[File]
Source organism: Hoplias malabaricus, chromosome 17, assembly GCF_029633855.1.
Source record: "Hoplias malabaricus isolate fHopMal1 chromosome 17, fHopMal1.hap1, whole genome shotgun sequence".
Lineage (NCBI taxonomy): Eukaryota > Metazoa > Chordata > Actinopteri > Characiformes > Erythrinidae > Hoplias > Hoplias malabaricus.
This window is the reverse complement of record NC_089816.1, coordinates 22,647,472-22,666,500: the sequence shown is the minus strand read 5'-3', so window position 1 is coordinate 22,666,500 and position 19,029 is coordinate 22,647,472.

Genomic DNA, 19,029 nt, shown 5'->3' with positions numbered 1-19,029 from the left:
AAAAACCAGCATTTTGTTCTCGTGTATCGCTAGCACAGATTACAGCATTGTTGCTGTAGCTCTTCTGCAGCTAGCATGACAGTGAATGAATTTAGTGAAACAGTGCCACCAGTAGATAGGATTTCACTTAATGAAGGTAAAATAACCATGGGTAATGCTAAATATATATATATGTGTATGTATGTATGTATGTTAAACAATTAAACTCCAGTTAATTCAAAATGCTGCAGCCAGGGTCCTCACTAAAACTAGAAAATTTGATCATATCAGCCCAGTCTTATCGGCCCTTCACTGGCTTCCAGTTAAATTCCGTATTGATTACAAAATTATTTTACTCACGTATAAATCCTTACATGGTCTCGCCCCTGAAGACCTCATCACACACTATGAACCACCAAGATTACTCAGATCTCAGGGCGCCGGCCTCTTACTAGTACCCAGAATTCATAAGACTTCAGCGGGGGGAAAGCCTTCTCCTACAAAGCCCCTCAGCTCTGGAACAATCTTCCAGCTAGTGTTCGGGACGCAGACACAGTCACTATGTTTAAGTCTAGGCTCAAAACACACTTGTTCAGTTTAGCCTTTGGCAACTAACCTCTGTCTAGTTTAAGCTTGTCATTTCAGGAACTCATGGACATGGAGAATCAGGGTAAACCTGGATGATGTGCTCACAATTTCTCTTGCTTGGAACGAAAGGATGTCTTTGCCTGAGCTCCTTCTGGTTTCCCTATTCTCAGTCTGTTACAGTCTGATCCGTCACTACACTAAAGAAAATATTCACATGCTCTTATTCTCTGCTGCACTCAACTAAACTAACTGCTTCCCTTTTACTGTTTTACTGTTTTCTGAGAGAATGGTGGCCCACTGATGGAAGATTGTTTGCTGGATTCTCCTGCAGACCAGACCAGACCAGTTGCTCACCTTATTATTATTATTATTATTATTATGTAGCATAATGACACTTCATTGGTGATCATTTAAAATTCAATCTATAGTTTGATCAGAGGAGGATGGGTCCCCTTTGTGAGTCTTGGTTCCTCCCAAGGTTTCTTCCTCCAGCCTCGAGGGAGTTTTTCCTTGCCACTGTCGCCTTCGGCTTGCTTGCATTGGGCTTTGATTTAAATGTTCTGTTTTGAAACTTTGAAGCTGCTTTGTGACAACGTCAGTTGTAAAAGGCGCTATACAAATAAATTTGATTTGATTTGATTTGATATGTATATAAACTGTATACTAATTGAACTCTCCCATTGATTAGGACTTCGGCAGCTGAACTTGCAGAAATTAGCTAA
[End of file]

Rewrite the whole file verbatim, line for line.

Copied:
Source organism: Hoplias malabaricus, chromosome 17, assembly GCF_029633855.1.
Source record: "Hoplias malabaricus isolate fHopMal1 chromosome 17, fHopMal1.hap1, whole genome shotgun sequence".
Lineage (NCBI taxonomy): Eukaryota > Metazoa > Chordata > Actinopteri > Characiformes > Erythrinidae > Hoplias > Hoplias malabaricus.
This window is the reverse complement of record NC_089816.1, coordinates 22,647,472-22,666,500: the sequence shown is the minus strand read 5'-3', so window position 1 is coordinate 22,666,500 and position 19,029 is coordinate 22,647,472.

Genomic DNA, 19,029 nt, shown 5'->3' with positions numbered 1-19,029 from the left:
AAAAACCAGCATTTTGTTCTCGTGTATCGCTAGCACAGATTACAGCATTGTTGCTGTAGCTCTTCTGCAGCTAGCATGACAGTGAATGAATTTAGTGAAACAGTGCCACCAGTAGATAGGATTTCACTTAATGAAGGTAAAATAACCATGGGTAATGCTAAATATATATATATGTGTATGTATGTATGTATGTTAAACAATTAAACTCCAGTTAATTCAAAATGCTGCAGCCAGGGTCCTCACTAAAACTAGAAAATTTGATCATATCAGCCCAGTCTTATCGGCCCTTCACTGGCTTCCAGTTAAATTCCGTATTGATTACAAAATTATTTTACTCACGTATAAATCCTTACATGGTCTCGCCCCTGAAGACCTCATCACACACTATGAACCACCAAGATTACTCAGATCTCAGGGCGCCGGCCTCTTACTAGTACCCAGAATTCATAAGACTTCAGCGGGGGGAAAGCCTTCTCCTACAAAGCCCCTCAGCTCTGGAACAATCTTCCAGCTAGTGTTCGGGACGCAGACACAGTCACTATGTTTAAGTCTAGGCTCAAAACACACTTGTTCAGTTTAGCCTTTGGCAACTAACCTCTGTCTAGTTTAAGCTTGTCATTTCAGGAACTCATGGACATGGAGAATCAGGGTAAACCTGGATGATGTGCTCACAATTTCTCTTGCTTGGAACGAAAGGATGTCTTTGCCTGAGCTCCTTCTGGTTTCCCTATTCTCAGTCTGTTACAGTCTGATCCGTCACTACACTAAAGAAAATATTCACATGCTCTTATTCTCTGCTGCACTCAACTAAACTAACTGCTTCCCTTTTACTGTTTTACTGTTTTCTGAGAGAATGGTGGCCCACTGATGGAAGATTGTTTGCTGGATTCTCCTGCAGACCAGACCAGACCAGTTGCTCACCTTATTATTATTATTATTATTATTATGTAGCATAATGACACTTCATTGGTGATCATTTAAAATTCAATCTATAGTTTGATCAGAGGAGGATGGGTCCCCTTTGTGAGTCTTGGTTCCTCCCAAGGTTTCTTCCTCCAGCCTCGAGGGAGTTTTTCCTTGCCACTGTCGCCTTCGGCTTGCTTGCATTGGGCTTTGATTTAAATGTTCTGTTTTGAAACTTTGAAGCTGCTTTGTGACAACGTCAGTTGTAAAAGGCGCTATACAAATAAATTTGATTTGATTTGATTTGATATGTATATAAACTGTATACTAATTGAACTCTCCCATTGATTAGGACTTCGGCAGCTGAACTTGCAGAAATTAGCTAA